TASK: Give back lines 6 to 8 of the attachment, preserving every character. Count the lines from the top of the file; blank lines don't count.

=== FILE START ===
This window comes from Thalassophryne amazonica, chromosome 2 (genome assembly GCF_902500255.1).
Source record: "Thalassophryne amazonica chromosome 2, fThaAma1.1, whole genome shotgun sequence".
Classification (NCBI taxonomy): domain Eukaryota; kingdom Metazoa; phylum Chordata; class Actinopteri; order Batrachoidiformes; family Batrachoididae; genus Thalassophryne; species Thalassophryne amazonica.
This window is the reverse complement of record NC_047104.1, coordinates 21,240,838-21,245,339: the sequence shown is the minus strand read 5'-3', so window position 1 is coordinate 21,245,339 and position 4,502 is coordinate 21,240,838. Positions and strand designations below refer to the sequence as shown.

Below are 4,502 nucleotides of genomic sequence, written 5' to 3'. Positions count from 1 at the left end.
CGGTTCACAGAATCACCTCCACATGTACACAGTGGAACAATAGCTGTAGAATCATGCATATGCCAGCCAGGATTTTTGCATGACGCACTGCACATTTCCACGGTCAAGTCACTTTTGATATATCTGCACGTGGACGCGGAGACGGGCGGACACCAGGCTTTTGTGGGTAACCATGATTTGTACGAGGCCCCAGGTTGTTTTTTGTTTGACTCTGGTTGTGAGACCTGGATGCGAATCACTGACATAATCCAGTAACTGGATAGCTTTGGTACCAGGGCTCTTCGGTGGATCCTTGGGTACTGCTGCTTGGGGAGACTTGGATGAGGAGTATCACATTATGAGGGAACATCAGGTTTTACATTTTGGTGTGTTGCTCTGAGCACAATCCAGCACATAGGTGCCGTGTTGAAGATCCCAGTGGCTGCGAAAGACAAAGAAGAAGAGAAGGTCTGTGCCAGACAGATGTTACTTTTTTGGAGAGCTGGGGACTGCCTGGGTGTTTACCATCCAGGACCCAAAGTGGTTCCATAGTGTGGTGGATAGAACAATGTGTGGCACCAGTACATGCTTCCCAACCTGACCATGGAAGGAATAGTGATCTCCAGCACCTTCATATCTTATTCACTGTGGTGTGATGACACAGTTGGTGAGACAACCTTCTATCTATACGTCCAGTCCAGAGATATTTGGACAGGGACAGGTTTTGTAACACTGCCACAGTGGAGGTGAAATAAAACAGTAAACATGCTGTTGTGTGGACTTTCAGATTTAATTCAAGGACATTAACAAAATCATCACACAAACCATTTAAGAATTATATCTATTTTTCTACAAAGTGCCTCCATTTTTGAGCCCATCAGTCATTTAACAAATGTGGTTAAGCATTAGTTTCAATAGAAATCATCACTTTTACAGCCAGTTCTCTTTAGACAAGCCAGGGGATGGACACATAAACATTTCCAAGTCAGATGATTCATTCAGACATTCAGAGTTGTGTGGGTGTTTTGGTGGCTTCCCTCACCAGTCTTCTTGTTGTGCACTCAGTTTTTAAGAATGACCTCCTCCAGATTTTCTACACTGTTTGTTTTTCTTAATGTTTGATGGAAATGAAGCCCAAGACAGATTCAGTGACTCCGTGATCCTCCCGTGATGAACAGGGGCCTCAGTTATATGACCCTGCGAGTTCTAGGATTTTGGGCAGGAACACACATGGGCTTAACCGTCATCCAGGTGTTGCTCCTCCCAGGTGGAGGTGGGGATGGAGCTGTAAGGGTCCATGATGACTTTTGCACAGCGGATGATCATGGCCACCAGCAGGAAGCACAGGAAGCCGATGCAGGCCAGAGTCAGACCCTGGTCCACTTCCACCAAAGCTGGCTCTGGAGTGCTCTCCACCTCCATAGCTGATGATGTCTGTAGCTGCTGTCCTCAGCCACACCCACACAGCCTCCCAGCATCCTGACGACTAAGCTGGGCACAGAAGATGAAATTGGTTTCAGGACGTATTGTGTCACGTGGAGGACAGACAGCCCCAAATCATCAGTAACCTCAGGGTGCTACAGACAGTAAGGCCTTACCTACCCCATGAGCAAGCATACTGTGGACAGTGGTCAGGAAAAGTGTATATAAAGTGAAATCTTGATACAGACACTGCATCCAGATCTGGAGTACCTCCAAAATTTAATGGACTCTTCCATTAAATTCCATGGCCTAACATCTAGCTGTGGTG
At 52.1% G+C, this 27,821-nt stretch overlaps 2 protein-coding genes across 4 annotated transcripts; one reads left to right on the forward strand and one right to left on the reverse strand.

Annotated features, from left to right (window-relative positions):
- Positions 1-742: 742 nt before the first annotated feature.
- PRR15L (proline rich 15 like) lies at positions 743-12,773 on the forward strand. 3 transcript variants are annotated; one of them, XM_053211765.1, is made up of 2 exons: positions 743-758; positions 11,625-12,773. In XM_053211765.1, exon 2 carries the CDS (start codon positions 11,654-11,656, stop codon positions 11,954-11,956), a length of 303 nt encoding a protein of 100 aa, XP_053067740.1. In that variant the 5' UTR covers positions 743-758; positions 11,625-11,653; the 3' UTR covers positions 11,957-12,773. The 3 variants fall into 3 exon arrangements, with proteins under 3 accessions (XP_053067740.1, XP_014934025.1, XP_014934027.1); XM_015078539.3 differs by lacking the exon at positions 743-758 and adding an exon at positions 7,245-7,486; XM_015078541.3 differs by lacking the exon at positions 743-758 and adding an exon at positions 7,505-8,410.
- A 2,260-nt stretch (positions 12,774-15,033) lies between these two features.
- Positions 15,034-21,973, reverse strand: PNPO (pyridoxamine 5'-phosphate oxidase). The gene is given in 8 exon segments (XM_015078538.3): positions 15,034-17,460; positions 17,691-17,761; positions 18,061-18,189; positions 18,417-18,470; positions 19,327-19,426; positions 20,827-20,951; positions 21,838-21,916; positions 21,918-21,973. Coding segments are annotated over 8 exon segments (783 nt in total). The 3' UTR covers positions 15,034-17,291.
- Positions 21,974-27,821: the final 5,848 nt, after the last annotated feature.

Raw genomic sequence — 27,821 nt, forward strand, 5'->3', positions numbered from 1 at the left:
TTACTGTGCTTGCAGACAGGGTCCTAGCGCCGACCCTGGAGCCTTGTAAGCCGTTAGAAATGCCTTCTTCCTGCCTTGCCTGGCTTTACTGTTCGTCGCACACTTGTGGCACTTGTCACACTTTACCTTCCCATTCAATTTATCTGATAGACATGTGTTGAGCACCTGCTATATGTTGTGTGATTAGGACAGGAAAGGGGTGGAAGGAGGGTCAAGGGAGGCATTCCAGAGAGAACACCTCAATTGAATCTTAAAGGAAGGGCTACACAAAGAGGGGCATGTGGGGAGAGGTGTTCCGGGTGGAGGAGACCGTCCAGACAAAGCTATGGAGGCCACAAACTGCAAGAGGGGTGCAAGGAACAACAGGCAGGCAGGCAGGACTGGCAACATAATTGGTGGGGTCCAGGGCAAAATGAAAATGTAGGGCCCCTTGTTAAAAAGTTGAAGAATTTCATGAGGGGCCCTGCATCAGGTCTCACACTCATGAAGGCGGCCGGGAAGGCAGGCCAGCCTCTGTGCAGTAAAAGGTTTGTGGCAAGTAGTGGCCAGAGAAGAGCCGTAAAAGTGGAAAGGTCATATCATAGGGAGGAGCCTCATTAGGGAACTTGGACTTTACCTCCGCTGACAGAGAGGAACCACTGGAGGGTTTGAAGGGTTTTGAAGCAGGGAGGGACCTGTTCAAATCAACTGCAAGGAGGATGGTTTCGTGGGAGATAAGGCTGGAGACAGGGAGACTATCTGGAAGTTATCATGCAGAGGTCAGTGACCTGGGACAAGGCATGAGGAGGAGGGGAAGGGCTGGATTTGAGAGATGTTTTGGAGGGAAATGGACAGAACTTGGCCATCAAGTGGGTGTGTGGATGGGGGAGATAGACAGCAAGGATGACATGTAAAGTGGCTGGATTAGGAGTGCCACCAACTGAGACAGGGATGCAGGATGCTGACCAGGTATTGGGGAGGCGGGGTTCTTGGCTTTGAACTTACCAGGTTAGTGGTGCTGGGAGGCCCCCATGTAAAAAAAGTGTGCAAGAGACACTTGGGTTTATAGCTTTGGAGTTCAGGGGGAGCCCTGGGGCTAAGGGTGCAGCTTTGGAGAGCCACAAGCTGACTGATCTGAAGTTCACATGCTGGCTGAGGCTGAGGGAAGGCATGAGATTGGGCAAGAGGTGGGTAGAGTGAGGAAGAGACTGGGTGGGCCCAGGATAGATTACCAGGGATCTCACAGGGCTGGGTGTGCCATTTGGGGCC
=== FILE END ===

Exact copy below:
CGGTTCACAGAATCACCTCCACATGTACACAGTGGAACAATAGCTGTAGAATCATGCATATGCCAGCCAGGATTTTTGCATGACGCACTGCACATTTCCACGGTCAAGTCACTTTTGATATATCTGCACGTGGACGCGGAGACGGGCGGACACCAGGCTTTTGTGGGTAACCATGATTTGTACGAGGCCCCAGGTTGTTTTTTGTTTGACTCTGGTTGTGAGACCTGGATGCGAATCACTGACATAATCCAGTAACTGGATAGCTTTGGTACCAGGGCTCTTCGGTGGATCCTTGGGTACTGCTGCTTGGGGAGACTTGGATGAGGAGTATCACATTATGAGGGAACATCAGGTTTTACATTTTGGTGTGTTGCTCTGAGCACAATCCAGCACATAGGTGCCGTGTTGAAGATCCCAGTGGCTGCGAAAGACAAAGAAGAAGAGAAGGTCTGTGCCAGACAGATGTTACTTTTTTGGAGAGCTGGGGACTGCCTGGGTGTTTACCATCCAGGACCCAAAGTGGTTCCATAGTGTGGTGGATAGAACAATGTGTGGCACCAGTACATGCTTCCCAACCTGACCATGGAAGGAATAGTGATCTCCAGCACCTTCATATCTTATTCACTGTGGTGTGATGACACAGTTGGTGAGACAACCTTCTATCTATACGTCCAGTCCAGAGATATTTGGACAGGGACAGGTTTTGTAACACTGCCACAGTGGAGGTGAAATAAAACAGTAAACATGCTGTTGTGTGGACTTTCAGATTTAATTCAAGGACATTAACAAAATCATCACACAAACCATTTAAGAATTATATCTATTTTTCTACAAAGTGCCTCCATTTTTGAGCCCATCAGTCATTTAACAAATGTGGTTAAGCATTAGTTTCAATAGAAATCATCACTTTTACAGCCAGTTCTCTTTAGACAAGCCAGGGGATGGACACATAAACATTTCCAAGTCAGATGATTCATTCAGACATTCAGAGTTGTGTGGGTGTTTTGGTGGCTTCCCTCACCAGTCTTCTTGTTGTGCACTCAGTTTTTAAGAATGACCTCCTCCAGATTTTCTACACTGTTTGTTTTTCTTAATGTTTGATGGAAATGAAGCCCAAGACAGATTCAGTGACTCCGTGATCCTCCCGTGATGAACAGGGGCCTCAGTTATATGACCCTGCGAGTTCTAGGATTTTGGGCAGGAACACACATGGGCTTAACCGTCATCCAGGTGTTGCTCCTCCCAGGTGGAGGTGGGGATGGAGCTGTAAGGGTCCATGATGACTTTTGCACAGCGGATGATCATGGCCACCAGCAGGAAGCACAGGAAGCCGATGCAGGCCAGAGTCAGACCCTGGTCCACTTCCACCAAAGCTGGCTCTGGAGTGCTCTCCACCTCCATAGCTGATGATGTCTGTAGCTGCTGTCCTCAGCCACACCCACACAGCCTCCCAGCATCCTGACGACTAAGCTGGGCACAGAAGATGAAATTGGTTTCAGGACGTATTGTGTCACGTGGAGGACAGACAGCCCCAAATCATCAGTAACCTCAGGGTGCTACAGACAGTAAGGCCTTACCTACCCCATGAGCAAGCATACTGTGGACAGTGGTCAGGAAAAGTGTATATAAAGTGAAATCTTGATACAGACACTGCATCCAGATCTGGAGTACCTCCAAAATTTAATGGACTCTTCCATTAAATTCCATGGCCTAACATCTAGCTGTGGTG
At 52.1% G+C, this 27,821-nt stretch overlaps 2 protein-coding genes across 4 annotated transcripts; one reads left to right on the forward strand and one right to left on the reverse strand.

Annotated features, from left to right (window-relative positions):